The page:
II. HOW DIGITAL JEWELRY WORKS
Soon, cell phones will take a totally new form, appearing to have no form at all. Instead of one single device, cell phones will be broken up into their basic components and packaged as various pieces of digital jewelry. Each piece of jewelry will contain a fraction of the components found in a conventional mobile phone. Together, the digital-jewelry cell phone should work just like a conventional cell phone.
The various components that are inside a cell phone:
Microphone, Receiver, Touch pad, Display, Circuit board, Antenna, Battery.
IBM has developed a prototype of a cell phone that consists of several pieces of digital jewelry that will work together wirelessly, possibly with Bluetooth wireless technology, to perform the functions of the above components.
Here are the pieces of computerized-jewelry phone and their functions:
- Earrings – Speakers embedded into these earrings will be the phone’s receiver.
- Necklace – Users will talk into the necklace’s embedded microphone.
- Ring – Perhaps the most interesting piece of the phone, this “magic decoder ring‚ is equipped with light-emitting diodes (LEDs) that flash to indicate an incoming call. It can also be programmed to flash different colors to identify a particular caller or indicate the importance of a call.
- Bracelet – Equipped with a video graphics array (VGA) display, this wrist display could also be used as a caller identifier that flashes the name and phone number of the caller.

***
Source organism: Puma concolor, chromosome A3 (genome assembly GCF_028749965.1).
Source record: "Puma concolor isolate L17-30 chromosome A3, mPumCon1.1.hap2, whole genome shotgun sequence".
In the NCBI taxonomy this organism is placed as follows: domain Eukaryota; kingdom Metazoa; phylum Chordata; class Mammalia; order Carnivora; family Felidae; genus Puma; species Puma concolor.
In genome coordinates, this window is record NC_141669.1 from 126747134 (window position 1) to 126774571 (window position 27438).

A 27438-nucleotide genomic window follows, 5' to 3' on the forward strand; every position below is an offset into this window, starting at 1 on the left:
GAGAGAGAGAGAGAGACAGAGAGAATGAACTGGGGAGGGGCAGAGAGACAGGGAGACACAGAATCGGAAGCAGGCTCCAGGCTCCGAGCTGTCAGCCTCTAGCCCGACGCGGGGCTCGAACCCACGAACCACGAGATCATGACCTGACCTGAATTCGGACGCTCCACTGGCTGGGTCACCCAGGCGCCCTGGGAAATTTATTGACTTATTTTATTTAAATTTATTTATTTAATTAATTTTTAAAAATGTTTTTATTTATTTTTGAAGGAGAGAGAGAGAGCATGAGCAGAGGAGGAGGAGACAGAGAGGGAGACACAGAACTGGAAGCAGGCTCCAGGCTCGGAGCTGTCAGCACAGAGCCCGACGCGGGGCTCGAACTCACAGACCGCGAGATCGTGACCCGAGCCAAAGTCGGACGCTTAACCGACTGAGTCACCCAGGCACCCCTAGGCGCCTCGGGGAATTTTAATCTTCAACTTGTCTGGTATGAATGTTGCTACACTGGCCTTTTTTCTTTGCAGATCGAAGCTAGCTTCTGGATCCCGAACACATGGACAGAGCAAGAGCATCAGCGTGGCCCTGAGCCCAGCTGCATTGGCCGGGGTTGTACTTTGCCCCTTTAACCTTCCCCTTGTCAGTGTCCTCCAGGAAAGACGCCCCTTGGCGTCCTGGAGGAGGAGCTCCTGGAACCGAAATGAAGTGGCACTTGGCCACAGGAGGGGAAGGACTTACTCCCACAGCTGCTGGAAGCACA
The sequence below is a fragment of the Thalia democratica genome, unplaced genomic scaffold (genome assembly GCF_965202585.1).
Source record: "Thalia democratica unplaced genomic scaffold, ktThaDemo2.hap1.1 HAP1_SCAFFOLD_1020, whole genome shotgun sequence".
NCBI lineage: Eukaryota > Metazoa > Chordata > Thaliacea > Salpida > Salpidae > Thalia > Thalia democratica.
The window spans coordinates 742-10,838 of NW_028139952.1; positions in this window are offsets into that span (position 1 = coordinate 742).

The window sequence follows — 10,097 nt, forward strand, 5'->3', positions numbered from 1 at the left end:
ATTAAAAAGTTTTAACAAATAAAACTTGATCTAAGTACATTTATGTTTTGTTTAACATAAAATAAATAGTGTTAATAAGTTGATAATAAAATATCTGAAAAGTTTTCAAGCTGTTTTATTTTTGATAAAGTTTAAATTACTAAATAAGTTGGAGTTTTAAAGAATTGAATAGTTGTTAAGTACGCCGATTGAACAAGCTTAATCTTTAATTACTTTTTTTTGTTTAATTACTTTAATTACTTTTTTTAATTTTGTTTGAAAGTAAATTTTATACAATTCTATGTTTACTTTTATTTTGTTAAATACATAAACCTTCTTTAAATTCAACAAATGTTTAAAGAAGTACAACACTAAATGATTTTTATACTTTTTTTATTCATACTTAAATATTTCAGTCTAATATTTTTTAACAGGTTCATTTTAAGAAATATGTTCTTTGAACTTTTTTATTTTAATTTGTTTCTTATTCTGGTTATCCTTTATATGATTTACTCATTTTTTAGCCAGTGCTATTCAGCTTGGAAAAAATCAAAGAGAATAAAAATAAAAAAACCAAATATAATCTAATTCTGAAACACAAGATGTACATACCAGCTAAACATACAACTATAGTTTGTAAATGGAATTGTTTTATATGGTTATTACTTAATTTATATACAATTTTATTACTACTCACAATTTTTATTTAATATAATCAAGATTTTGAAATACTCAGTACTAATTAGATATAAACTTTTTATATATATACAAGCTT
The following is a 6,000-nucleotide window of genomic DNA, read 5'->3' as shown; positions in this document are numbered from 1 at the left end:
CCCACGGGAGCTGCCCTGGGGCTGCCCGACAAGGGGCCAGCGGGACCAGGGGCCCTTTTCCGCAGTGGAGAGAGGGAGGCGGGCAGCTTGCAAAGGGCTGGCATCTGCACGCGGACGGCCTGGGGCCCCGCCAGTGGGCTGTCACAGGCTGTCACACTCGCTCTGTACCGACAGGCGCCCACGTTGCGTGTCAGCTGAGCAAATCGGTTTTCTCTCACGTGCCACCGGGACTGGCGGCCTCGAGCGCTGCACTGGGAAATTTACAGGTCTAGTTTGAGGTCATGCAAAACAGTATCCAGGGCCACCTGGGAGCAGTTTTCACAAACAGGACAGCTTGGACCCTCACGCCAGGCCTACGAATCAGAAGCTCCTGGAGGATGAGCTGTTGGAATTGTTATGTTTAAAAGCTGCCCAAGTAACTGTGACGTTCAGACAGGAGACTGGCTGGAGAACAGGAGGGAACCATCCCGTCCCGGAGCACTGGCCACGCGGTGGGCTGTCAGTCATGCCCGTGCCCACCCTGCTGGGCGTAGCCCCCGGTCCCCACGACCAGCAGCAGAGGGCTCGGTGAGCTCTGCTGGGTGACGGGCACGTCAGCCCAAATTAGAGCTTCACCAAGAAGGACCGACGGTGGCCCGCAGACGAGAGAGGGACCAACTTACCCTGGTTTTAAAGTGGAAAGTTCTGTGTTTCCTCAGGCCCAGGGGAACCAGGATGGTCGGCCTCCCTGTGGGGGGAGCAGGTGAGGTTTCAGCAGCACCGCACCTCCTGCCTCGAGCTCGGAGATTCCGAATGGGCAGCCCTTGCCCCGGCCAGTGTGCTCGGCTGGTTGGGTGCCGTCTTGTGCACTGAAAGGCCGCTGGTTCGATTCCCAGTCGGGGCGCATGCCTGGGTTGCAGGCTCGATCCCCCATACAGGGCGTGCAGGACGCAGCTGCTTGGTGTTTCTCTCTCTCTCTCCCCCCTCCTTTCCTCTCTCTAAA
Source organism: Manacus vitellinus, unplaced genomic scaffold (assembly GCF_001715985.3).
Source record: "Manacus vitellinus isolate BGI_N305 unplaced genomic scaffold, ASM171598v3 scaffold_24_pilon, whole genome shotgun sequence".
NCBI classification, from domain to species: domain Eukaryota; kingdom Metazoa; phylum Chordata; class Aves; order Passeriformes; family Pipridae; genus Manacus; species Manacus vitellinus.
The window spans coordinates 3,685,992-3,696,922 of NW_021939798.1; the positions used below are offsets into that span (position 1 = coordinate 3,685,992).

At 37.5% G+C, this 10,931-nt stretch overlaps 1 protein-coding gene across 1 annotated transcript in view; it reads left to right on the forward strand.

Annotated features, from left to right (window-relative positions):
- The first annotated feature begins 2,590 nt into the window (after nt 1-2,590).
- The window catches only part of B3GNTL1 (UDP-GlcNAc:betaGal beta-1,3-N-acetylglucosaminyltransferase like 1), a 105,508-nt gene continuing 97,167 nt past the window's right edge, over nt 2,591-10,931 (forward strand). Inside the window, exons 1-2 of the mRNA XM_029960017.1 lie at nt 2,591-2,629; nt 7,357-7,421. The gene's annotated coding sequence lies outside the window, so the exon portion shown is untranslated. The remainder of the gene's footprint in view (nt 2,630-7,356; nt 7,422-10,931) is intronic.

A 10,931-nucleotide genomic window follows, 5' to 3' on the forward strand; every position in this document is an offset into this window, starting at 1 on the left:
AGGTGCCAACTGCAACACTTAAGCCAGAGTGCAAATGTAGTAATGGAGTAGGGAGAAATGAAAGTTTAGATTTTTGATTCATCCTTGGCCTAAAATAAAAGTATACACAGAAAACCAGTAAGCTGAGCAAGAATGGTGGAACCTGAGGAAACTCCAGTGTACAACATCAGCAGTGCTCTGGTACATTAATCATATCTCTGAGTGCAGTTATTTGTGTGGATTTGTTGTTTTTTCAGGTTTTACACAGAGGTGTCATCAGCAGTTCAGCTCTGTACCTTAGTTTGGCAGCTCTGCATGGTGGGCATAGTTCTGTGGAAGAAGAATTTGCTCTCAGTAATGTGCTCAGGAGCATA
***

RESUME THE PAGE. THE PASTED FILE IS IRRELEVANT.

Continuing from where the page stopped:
With a jewelry phone, the keypad and dialing function could be integrated into the bracelet, or else dumped altogether — it’s likely that voice-recognition software will be used to make calls, a capability that is already commonplace in many of today’s cell phones. Simply say the name of the person you want to call and the phone will dial that person. IBM is also working on a miniature rechargeable battery to power these components.
In addition to changing the way we make phone calls, digital jewelry will also affect how we deal with the ever-increasing bombardment of e-mail. Imagine that the same ring that flashes for phone calls could also inform you that e-mail is piling up in your inbox. This flashing alert could also indicate the urgency of the e-mail. Two of the most identifiable components of a personal computer are the mouse and monitor. These devices are as familiar to us today as a television set.
The mouse-ring that IBM is developing will use the company’s Track Point technology to wirelessly move the cursor on a computer-monitor display. You’re probably most familiar with Track Point as the little button embedded in the keyboard of some laptops. IBM Researchers have transferred Track Point technology to a ring, which looks something like a black-pearl ring. On top of the ring is a little black ball that users will swivel to move the cursor, in the same way that the Track Point button on a laptop is used.
This Track Point ring will be very valuable when monitors shrink to the size of watch face. In the coming age of ubiquitous computing, displays will no longer be tied to desktops or wall screens. Instead, you’ll wear the display like a pair of sunglasses or a bracelet. Researchers are overcoming several obstacles facing these new wearable displays, the most important of which is the readability of information displayed on these tiny devices.
Fig3: IBM has developed a prototype bracelet display